Though she only produced a limited variety of sculpture models in her lifetime, Rosa Bonheur’s sheep are some of the most cherished. Sensitive and exacting, the manner in which she could capture their chaotic wool while also rendering very fine details in the skin of the eyes and striations in the fur of the legs and face is noteworthy. This model in particular is an exquisite representation of her abilities, the detailing clearly captured from the mold and not simply chased and filed into the surface by the foundry. It is fitting that it was her first sculpture to exhibit at the Paris Salon of 1842.
Rosa was particularly good at capturing charming characteristics of her animals without even a hint of the Romanticism found in works by academic animal sculptures of the years prior whereby emotions and expressions were imposed on the creatures with little regard for reality. Her grazing ewe is a gentle creature, confident and safe as it grazes in the peaceful pasture briefly represented in the naturalistic base. The light and dark brown surface patina is acid etched and a permanent part of the metal, this being silky and smooth to the touch. Typical of her work, it is crisply signed in the cast “Rosa B” and does not bear any foundry markings - while the majority of her work was presumably cast by her brother-in-law, Hippolyte Peyrol, her bronzes are only marked with his tiny stamp infrequently. The present model shows the early base construction used by Peyrol with fully ground nuts visible from the underside; it is almost without doubt from the Peyrol foundry. Mouton Broutant is held in the permanent collection of the Museum of Bordeaux in France, the Fine Arts Museums of San Francisco as well as the National Gallery of Art in Washington D.C.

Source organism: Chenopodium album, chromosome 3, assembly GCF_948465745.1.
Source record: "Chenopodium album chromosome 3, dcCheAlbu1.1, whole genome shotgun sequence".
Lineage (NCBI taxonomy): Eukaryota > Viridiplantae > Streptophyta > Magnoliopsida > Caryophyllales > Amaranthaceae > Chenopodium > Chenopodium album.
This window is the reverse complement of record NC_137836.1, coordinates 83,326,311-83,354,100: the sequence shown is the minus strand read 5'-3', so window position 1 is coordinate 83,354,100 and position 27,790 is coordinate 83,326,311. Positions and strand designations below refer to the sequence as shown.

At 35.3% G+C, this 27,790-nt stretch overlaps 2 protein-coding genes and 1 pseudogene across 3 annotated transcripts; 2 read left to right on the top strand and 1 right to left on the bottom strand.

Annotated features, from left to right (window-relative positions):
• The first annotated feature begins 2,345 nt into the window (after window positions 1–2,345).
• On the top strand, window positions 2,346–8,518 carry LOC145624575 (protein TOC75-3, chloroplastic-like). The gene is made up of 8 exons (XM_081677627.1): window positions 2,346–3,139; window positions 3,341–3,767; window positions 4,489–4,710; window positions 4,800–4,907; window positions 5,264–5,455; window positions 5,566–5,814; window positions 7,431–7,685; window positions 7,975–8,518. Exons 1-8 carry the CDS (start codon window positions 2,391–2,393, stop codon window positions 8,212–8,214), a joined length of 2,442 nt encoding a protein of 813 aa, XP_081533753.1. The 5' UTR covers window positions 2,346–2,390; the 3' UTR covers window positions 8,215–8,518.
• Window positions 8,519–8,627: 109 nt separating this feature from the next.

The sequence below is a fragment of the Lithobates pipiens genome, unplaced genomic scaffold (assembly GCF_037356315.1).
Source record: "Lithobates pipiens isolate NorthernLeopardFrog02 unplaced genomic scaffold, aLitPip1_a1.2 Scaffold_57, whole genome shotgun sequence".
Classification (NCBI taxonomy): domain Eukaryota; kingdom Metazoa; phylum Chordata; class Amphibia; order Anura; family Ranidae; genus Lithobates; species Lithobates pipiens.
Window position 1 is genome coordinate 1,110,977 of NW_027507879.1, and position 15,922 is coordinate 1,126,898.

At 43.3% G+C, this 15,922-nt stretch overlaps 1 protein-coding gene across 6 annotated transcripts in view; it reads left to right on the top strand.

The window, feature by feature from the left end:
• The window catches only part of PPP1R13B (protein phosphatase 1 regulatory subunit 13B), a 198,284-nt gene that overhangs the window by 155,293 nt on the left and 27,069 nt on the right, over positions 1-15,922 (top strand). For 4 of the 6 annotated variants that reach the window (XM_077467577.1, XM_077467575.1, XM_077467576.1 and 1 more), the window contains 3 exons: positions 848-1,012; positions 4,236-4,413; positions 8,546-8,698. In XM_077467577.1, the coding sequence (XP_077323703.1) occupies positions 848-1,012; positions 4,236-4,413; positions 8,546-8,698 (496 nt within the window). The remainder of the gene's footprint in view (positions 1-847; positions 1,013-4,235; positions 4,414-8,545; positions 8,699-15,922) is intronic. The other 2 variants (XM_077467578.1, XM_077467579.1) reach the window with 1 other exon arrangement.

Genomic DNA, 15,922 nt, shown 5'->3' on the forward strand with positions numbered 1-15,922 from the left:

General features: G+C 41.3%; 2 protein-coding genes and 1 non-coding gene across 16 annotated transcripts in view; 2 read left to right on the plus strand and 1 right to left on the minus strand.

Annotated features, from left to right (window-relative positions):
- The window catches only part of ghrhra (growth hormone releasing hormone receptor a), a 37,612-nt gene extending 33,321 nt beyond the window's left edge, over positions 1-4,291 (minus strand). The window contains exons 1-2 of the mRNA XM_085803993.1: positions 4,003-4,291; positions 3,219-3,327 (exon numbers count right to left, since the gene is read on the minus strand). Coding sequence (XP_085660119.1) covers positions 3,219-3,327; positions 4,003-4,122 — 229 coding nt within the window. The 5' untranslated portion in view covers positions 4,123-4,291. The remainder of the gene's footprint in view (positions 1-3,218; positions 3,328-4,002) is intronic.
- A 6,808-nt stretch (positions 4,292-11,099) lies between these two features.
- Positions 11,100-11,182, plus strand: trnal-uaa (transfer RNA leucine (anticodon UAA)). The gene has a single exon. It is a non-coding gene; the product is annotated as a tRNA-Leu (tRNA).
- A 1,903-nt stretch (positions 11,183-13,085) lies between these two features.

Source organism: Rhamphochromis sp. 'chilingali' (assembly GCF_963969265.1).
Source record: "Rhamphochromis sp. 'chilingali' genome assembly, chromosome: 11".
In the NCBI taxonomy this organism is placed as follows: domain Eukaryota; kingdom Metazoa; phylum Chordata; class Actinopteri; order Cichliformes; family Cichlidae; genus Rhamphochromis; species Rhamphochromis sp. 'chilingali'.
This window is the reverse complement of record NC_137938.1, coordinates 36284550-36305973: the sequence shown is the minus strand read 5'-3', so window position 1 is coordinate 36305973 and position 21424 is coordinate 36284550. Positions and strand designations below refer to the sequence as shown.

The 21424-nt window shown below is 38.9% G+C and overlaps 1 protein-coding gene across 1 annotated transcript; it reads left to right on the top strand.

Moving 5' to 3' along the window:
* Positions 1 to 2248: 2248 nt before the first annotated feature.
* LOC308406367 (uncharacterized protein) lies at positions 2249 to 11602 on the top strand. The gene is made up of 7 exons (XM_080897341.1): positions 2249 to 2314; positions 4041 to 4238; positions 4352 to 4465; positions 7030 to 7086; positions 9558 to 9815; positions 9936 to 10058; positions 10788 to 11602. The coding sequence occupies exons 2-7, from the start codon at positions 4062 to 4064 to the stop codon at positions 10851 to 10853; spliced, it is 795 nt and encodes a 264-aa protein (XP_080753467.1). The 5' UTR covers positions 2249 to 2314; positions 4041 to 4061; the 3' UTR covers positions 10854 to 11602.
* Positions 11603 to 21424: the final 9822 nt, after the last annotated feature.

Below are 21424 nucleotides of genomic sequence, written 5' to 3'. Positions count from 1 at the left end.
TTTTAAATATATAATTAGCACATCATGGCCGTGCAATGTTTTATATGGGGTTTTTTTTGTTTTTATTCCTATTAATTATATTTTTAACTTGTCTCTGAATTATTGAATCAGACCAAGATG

Literature & Further Reading:
Animals in Bronze, Christopher Payne, p. 371-2
Bronzes of the 19th Century, Dictionary of Sculptors, Pierre Kjellberg, p. 106-107
Art Bronzes, Michael Forrest, p. 471
Bronze Sculpture of Les Animaliers, Jane Horswell, 1971, p. 177
The Animaliers, James Mackay, 1971, p. 49
Rosa Bonheur: Sa Vie, Son Oeuvre, Anna Klumpke, 1909
Born in Bordeaux, France on March 16th, 1822, Marie-Rosalie Bonheur studied under her father, Raymond Bonheur, and with Cogniet. She first exhibited at the Salon in 1841 with a selection of paintings, exhibiting again in 1842 and bringing her first sculpture to debut in 1843. Over the next seven years, she produced roughly fifteen animalier models, many of these sculptures in terra cotta and plaster that were cast later in bronze. Among her numerous awards was a Salon Gold Medal in 1848, the LH in 1865 and the LHO 1893. After winning the Gold Medal at Salon for a painting, she began to focus more entirely on her paintings.
Measurements: 5 7/8” H x 8 1/2” W x 3 7/8” D
Condition Report: Very minor rubbing highlights to raised elements. Original patina.